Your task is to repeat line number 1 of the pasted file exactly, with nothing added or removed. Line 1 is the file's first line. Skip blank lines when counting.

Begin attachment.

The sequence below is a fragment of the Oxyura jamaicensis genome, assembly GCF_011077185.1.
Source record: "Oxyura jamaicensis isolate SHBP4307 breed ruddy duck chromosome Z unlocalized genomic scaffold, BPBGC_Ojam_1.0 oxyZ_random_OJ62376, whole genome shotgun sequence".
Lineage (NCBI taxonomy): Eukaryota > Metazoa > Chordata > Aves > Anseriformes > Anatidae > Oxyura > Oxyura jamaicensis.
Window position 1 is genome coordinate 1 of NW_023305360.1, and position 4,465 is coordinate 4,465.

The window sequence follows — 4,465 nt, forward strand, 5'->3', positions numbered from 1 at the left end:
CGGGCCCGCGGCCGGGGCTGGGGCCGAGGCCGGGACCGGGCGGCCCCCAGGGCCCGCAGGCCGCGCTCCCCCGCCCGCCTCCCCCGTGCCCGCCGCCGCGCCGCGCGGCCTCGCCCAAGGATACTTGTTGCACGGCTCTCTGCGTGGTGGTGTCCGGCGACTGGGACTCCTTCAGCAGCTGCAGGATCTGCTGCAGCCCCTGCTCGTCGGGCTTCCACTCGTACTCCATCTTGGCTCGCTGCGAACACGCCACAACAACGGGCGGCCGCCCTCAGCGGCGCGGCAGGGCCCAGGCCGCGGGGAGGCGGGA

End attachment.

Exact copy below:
The sequence below is a fragment of the Oxyura jamaicensis genome, assembly GCF_011077185.1.